President’s Message 2009–2010

The Long View at the School for Advanced Research

James F. BrooksJames F. BrooksPresident and Chief Executive OfficerJames F. BrooksPresident and Chief Executive Officer

With each passing day, we at the School, like you, are experiencing the forces of history in an astonishingly personal and immediate fashion. From a global economic crisis that threatens massive social and political unrest—and which saw the School’s endowment decline by almost a third—to a presidency that few of us thought possible in our lifetimes, the pace of change seemed sometimes cataclysmic, sometimes exhilarating.

Our programs at SAR lend perspective on these events, reminding us in the best of ways that our institutional stability and maturity find reflection in the “long view” at the center of the social sciences, humanities, and arts. Even as we made tactical adjustments to our finances and programming that would ensure our mission’s viability for future generations of scholars and artists, we see in this year’s work on campus evidence that maintaining depth of field is a crucial aspect of SAR’s “peculiar alchemy.”

In September we host an Advanced Seminar in honor of president emeritus Doug Schwartz to explore “Toward a Global Human History: Agency and the Explanation of Long-Term Change,” under the leadership of archaeologists Timothy Pauketat and John Robb. Archaeological investigations of the human past continue with three Research Team Seminars supported by the National Science Foundation, ranging topically from 17th-century Spanish entradas into North Carolina and long-term settlement histories of the Shala Valley, Albania, to new interpretations of evidence from Pueblo Bonito in Chaco Canyon. Our recent bestseller from SAR Press, Steve Lekson’s A History of the Ancient Southwest, likewise seeks the “big picture” across vast sweeps of time.

Dominic HenryDominic HenryDominic Henry

Our Resident Scholars bring the past into the present, perhaps most explicitly in the work of Anne Ray Fellow Sherry Farrell Racette’s writing project on “Material Culture as Encoded Objects and Memory.” A Métis scholar and artist from Canada, Racette will also serve as mentor to our two Native resident interns, Dominic Henry and Kendall Tallmadge. Similarly, Lamon Fellow Christopher B. Teuton recruits the “Turtle Island Liars’ Club” to bring traditional Cherokee stories to the service of contemporary Cherokee people. Working in “real time” are three medical anthropologists—Charles L. Briggs, James A. Trostle, and Lynn M. Morgan—who examine critical issues in public health in Latin America, from Venezuela to Ecuador to Mexico and Guatemala.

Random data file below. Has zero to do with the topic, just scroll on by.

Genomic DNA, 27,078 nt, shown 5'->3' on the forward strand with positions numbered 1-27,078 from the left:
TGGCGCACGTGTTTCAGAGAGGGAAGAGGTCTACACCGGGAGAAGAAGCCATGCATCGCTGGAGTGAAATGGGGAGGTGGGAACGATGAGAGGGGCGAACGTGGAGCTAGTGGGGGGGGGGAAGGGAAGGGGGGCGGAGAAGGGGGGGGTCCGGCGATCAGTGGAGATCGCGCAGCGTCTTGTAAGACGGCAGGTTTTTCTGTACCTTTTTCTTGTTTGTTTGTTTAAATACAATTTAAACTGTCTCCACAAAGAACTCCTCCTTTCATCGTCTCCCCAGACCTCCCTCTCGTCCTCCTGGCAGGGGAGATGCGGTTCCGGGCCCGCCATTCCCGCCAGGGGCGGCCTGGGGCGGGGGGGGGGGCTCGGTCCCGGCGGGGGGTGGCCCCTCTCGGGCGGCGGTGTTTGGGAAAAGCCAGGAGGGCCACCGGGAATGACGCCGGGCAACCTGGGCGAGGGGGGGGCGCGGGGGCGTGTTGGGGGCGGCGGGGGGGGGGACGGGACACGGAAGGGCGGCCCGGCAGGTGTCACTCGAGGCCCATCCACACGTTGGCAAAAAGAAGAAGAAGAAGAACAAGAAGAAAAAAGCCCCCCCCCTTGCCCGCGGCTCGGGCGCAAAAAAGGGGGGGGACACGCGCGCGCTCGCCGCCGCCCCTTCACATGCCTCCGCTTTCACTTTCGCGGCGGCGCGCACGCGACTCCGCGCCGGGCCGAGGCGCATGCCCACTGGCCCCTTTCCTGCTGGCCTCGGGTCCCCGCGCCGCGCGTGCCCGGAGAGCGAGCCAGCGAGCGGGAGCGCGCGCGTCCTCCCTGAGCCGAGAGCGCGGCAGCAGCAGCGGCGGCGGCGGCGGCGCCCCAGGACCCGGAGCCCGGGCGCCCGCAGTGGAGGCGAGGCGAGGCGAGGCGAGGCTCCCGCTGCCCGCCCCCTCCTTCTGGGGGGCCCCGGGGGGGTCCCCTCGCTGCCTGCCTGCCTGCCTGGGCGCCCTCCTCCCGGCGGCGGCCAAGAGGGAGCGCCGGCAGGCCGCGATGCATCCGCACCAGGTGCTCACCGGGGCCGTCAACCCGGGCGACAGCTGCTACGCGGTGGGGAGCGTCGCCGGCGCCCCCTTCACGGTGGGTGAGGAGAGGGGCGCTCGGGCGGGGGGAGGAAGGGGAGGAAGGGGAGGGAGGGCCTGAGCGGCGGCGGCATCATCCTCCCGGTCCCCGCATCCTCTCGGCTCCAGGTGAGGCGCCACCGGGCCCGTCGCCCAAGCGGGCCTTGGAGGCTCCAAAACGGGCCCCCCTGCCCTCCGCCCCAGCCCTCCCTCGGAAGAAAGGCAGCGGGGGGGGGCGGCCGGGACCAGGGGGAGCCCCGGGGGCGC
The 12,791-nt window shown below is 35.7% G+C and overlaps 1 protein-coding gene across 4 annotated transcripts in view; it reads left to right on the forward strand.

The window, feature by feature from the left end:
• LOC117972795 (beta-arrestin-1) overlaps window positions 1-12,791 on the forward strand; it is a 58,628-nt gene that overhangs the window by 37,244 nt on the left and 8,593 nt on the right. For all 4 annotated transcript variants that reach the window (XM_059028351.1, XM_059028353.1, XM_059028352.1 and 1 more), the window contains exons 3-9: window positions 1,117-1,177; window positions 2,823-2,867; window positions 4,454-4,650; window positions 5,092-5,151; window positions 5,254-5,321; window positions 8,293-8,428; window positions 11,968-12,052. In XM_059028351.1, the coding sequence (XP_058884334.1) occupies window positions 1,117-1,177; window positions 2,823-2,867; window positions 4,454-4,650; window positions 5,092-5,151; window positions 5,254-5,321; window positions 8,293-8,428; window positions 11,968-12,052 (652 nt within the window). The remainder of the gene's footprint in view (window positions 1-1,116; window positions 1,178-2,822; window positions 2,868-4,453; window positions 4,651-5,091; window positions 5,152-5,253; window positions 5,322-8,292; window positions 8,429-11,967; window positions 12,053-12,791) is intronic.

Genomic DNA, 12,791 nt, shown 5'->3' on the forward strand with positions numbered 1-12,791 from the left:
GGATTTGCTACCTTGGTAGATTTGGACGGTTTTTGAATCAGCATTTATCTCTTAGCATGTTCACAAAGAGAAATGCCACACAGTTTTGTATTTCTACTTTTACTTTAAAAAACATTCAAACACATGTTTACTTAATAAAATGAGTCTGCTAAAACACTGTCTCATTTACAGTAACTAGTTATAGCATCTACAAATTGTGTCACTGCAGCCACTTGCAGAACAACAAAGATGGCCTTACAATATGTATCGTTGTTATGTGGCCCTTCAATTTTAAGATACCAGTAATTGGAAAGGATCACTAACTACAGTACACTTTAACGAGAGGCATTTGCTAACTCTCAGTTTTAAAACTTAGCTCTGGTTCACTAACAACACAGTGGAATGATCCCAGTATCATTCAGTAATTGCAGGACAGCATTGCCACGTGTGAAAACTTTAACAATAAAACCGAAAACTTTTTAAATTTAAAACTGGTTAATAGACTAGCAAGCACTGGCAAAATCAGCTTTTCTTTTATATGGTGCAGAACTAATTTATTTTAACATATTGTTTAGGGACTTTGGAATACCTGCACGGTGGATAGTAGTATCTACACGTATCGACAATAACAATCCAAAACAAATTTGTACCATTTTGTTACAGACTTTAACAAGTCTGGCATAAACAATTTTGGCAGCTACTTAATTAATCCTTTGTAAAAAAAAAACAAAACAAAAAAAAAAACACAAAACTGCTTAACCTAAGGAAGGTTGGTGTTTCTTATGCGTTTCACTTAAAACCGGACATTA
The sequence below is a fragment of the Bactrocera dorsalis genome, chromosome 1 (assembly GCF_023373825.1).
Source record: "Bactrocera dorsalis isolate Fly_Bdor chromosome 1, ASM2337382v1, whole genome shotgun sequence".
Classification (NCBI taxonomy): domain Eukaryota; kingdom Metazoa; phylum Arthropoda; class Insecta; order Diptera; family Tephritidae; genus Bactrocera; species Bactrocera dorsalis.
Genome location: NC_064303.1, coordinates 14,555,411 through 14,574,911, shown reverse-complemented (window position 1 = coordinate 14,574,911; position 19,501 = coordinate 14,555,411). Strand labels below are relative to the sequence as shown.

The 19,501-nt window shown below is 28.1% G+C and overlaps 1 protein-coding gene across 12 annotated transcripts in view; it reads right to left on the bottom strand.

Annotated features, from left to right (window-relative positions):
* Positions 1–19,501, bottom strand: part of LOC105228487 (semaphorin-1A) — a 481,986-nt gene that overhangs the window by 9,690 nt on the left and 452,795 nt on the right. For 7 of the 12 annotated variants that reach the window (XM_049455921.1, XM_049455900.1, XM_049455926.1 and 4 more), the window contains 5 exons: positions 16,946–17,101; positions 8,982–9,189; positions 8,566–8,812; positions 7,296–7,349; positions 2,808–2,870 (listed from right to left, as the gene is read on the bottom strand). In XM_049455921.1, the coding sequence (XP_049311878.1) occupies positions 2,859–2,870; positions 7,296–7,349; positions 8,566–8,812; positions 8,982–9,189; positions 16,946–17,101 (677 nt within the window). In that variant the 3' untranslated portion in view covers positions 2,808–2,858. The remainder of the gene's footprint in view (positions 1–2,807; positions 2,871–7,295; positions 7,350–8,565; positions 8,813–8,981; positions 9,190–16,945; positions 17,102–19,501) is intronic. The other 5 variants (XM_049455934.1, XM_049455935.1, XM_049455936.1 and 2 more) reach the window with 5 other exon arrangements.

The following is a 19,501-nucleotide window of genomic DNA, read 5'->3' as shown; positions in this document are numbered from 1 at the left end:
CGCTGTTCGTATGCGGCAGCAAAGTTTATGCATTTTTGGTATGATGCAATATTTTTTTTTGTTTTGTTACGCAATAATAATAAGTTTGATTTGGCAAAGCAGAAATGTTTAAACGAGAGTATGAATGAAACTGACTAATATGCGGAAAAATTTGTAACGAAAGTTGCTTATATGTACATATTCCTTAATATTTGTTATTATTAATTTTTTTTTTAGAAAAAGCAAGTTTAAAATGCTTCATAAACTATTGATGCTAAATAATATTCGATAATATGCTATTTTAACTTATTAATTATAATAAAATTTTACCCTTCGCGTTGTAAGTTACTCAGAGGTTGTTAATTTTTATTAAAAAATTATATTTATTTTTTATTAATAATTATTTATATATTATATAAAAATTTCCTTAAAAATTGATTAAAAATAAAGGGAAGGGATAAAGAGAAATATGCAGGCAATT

We at SAR consider ourselves fortunate to be a part of this moment in history—as fascinating from the long view as it feels disquieting in the here-and-now, and we will strive to practice prudence and vision in equal measure. Cottonwoods on the SAR CampusCottonwoods on the SAR Campus. Download and view the 2008–2009 Annual Review.Cottonwoods on the SAR Campus. Download and view the 2008–2009 Annual Review.The image featured here—a long shot that captures both the majesty of our century-old “great cottonwood” and, in the foreground, a cottonwood sapling that we planted in 2007 to prepare for the passing of the old icon, signals our commitment to constancy in our mission. As you tour our website, you’ll see that in all our programs we seek to combine the wisdom of maturity with the vigor of imagination, supporting people and projects ranging from breakthrough Native artists like sculptor Adrian Wall and painter Marla Allison to trenchant new publications from SAR Press on topics like development-driven displacements, the evolution of leadership in middle-range societies, and public health delivery in violence-riven communities.

SAR’s public education programs span time and distance as well. Our Southwest Crossroads educational Web site hosts some 60,000 unique users each year, from here in New Mexico to as far away as New Zealand. 2009–2010 Membership Lectures2009–2010 Membership Lectures2009–2010 Membership LecturesOur Lecture Series offers the public similarly useful knowledge, in that our 2009–2010 speakers will explore the social and cultural dimensions of “wealth”—that is, of everything from economic decision-making among Cachupin monkeys to Caribbean pirates’ notions of material wealth and social inequality and the circulation of wealth in Bronze Age China. Our Field Trips will take you off the beaten path to seldom-seen sites and experiences throughout our Southwest, from the historic Los Luceros Hacienda—once the home of Mary Cabot Wheelright—to ancestral Navajo “pueblitos” in the Dinétah.

Altogether, the year ahead will doubtless prove as challenging as the past year remains marked in our memories. As we look forward, we draw confidence from the long view of human history, the depth of anthropological understanding of human nature, and the strength of our ability to support and enrich the lives of scholars, artists, educators, and the interested public.

—James F. Brooks

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